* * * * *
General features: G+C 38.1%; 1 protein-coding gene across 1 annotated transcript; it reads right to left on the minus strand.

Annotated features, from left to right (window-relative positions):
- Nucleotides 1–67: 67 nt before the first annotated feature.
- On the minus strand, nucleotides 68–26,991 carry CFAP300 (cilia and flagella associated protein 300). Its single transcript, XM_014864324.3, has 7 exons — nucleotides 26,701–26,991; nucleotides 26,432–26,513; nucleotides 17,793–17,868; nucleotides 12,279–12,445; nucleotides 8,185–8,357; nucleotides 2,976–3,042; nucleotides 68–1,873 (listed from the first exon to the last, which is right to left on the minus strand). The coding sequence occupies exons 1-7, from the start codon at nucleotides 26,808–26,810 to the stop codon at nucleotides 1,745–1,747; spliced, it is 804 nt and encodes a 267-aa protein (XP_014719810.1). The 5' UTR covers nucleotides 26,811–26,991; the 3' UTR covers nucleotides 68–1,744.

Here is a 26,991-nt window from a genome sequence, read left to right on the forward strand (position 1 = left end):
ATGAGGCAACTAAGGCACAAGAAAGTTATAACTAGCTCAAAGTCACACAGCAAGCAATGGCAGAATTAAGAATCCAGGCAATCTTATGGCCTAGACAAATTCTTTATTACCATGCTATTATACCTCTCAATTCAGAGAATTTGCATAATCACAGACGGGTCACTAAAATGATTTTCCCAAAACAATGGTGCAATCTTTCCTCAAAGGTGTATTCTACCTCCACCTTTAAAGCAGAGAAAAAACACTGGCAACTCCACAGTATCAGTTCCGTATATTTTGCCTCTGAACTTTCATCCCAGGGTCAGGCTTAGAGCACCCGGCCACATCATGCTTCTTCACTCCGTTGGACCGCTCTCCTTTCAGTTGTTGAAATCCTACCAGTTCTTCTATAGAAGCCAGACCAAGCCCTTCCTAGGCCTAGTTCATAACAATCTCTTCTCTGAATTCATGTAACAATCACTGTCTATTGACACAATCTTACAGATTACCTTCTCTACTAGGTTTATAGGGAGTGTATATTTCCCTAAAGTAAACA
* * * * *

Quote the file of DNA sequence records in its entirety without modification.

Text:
General features: G+C 38.1%; 1 protein-coding gene across 1 annotated transcript; it reads right to left on the minus strand.

Annotated features, from left to right (window-relative positions):
- Nucleotides 1–67: 67 nt before the first annotated feature.
- On the minus strand, nucleotides 68–26,991 carry CFAP300 (cilia and flagella associated protein 300). Its single transcript, XM_014864324.3, has 7 exons — nucleotides 26,701–26,991; nucleotides 26,432–26,513; nucleotides 17,793–17,868; nucleotides 12,279–12,445; nucleotides 8,185–8,357; nucleotides 2,976–3,042; nucleotides 68–1,873 (listed from the first exon to the last, which is right to left on the minus strand). The coding sequence occupies exons 1-7, from the start codon at nucleotides 26,808–26,810 to the stop codon at nucleotides 1,745–1,747; spliced, it is 804 nt and encodes a 267-aa protein (XP_014719810.1). The 5' UTR covers nucleotides 26,811–26,991; the 3' UTR covers nucleotides 68–1,744.

Here is a 26,991-nt window from a genome sequence, read left to right on the forward strand (position 1 = left end):
ATGAGGCAACTAAGGCACAAGAAAGTTATAACTAGCTCAAAGTCACACAGCAAGCAATGGCAGAATTAAGAATCCAGGCAATCTTATGGCCTAGACAAATTCTTTATTACCATGCTATTATACCTCTCAATTCAGAGAATTTGCATAATCACAGACGGGTCACTAAAATGATTTTCCCAAAACAATGGTGCAATCTTTCCTCAAAGGTGTATTCTACCTCCACCTTTAAAGCAGAGAAAAAACACTGGCAACTCCACAGTATCAGTTCCGTATATTTTGCCTCTGAACTTTCATCCCAGGGTCAGGCTTAGAGCACCCGGCCACATCATGCTTCTTCACTCCGTTGGACCGCTCTCCTTTCAGTTGTTGAAATCCTACCAGTTCTTCTATAGAAGCCAGACCAAGCCCTTCCTAGGCCTAGTTCATAACAATCTCTTCTCTGAATTCATGTAACAATCACTGTCTATTGACACAATCTTACAGATTACCTTCTCTACTAGGTTTATAGGGAGTGTATATTTCCCTAAAGTAAACA